A federal magistrate has awarded Sony a subpoena allowing the company to obtain the IP addresses of everyone who visited the personal website of PlayStation 3 jailbreaker George Hotz for the past 26 months. Magistrate Judge Joseph C. Spero of San Francisco also granted Sony's request for subpoenas on Google, Twitter, and another service for information relating to accounts held by the 21-year-old Hotz, who goes by the moniker GeoHot. Thursday's move comes in a lawsuit Sony filed in January alleging that Hotz and more than 100 other other hackers violated US copyright law by showing others how to bypass technical measures built in to the game console so they would run games and software not authorized by Sony.
Apple is laying the groundwork for its long-awaited cloudy iTunes service, busily negotiating with music-industry decision-makers about allowing multiple downloads of their creative content, according to a report citing people with knowledge of the company's plans.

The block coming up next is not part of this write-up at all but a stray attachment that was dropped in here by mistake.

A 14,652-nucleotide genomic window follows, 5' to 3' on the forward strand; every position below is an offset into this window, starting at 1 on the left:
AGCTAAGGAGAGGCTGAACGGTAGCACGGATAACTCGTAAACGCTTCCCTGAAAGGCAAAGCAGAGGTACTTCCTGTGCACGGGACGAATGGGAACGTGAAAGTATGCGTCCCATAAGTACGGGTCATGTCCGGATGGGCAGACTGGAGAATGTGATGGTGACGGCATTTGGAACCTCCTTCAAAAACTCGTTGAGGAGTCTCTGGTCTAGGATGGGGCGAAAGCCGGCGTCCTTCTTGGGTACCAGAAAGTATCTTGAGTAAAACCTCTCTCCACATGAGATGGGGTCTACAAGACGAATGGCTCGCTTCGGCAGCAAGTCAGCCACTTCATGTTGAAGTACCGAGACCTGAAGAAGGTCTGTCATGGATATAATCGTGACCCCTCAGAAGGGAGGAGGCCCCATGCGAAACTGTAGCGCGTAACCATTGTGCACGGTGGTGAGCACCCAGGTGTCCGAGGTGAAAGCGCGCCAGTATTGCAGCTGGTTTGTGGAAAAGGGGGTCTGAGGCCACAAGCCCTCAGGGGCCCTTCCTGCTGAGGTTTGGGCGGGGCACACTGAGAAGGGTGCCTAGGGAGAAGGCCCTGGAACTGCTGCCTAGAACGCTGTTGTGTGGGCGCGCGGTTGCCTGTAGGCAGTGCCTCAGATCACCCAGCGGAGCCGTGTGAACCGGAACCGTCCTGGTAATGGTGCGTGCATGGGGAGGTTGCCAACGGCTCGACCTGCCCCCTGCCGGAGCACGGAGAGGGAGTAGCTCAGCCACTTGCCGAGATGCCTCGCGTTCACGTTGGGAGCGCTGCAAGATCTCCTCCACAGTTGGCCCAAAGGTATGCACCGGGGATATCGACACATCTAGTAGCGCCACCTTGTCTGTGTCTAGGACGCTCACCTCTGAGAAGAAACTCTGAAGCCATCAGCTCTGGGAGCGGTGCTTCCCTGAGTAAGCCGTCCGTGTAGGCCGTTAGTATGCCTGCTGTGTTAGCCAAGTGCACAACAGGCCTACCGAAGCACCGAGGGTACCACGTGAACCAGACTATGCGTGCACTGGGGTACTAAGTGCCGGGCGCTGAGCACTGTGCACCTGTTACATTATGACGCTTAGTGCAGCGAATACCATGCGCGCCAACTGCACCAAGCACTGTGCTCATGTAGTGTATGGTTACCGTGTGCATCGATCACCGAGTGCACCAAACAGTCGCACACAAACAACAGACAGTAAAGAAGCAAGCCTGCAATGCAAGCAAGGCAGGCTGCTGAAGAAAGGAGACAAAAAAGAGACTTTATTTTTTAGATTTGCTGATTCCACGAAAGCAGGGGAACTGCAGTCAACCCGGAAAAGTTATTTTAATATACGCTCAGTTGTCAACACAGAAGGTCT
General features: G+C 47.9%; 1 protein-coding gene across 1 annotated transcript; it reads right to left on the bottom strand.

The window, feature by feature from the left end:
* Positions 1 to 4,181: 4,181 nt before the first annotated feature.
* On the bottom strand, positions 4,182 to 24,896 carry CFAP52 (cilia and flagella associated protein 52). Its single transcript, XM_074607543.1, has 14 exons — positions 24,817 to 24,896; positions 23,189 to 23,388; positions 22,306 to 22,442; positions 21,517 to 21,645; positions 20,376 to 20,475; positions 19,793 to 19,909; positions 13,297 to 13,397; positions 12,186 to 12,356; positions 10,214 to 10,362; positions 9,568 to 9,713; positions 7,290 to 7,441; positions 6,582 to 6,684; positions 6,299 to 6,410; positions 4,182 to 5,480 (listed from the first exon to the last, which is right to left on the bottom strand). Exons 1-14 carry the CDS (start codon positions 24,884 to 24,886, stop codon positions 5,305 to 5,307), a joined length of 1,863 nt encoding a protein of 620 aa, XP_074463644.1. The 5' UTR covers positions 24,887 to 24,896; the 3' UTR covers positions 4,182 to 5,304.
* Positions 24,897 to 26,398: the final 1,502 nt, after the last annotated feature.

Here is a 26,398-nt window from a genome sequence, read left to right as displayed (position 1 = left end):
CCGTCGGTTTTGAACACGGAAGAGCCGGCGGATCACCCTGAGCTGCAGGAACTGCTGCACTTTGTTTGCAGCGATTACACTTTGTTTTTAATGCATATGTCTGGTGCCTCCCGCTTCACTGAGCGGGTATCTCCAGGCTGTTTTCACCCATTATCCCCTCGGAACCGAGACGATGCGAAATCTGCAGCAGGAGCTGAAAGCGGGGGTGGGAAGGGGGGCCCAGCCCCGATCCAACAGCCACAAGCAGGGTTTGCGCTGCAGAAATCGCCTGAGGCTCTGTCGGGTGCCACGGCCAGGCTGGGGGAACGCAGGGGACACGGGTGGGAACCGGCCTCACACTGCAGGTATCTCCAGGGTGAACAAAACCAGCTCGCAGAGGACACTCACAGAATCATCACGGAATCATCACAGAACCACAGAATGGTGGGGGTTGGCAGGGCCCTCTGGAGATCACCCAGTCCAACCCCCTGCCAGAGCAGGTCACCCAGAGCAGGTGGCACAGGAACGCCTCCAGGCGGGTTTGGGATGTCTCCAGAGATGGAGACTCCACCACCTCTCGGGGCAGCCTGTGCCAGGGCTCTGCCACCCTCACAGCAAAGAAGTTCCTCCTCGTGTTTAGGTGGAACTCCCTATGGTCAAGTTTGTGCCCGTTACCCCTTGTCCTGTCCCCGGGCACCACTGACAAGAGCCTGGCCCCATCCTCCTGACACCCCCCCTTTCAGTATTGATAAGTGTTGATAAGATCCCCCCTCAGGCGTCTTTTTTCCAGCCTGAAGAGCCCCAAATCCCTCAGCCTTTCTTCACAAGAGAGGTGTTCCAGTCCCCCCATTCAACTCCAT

CeBITCeBIT Acronis says that it is taking market share away from the established players like Symantec as server virtualisation changes prompt customers to re-evaluate backup and recovery products.
Game has launched a scheme for customers to order pre-owned games before the title has even hit the shelves.
ReviewReview Samsung’s D8000 is as stylish as it is advanced. Barely contained by the tiny 5mm brushed-metal bezel, its images appear suspended in space. Only the brand’s familiar X-wing pedestal, with illuminated logo bulging from the bottom of the screen, keep them tethered to terra firma.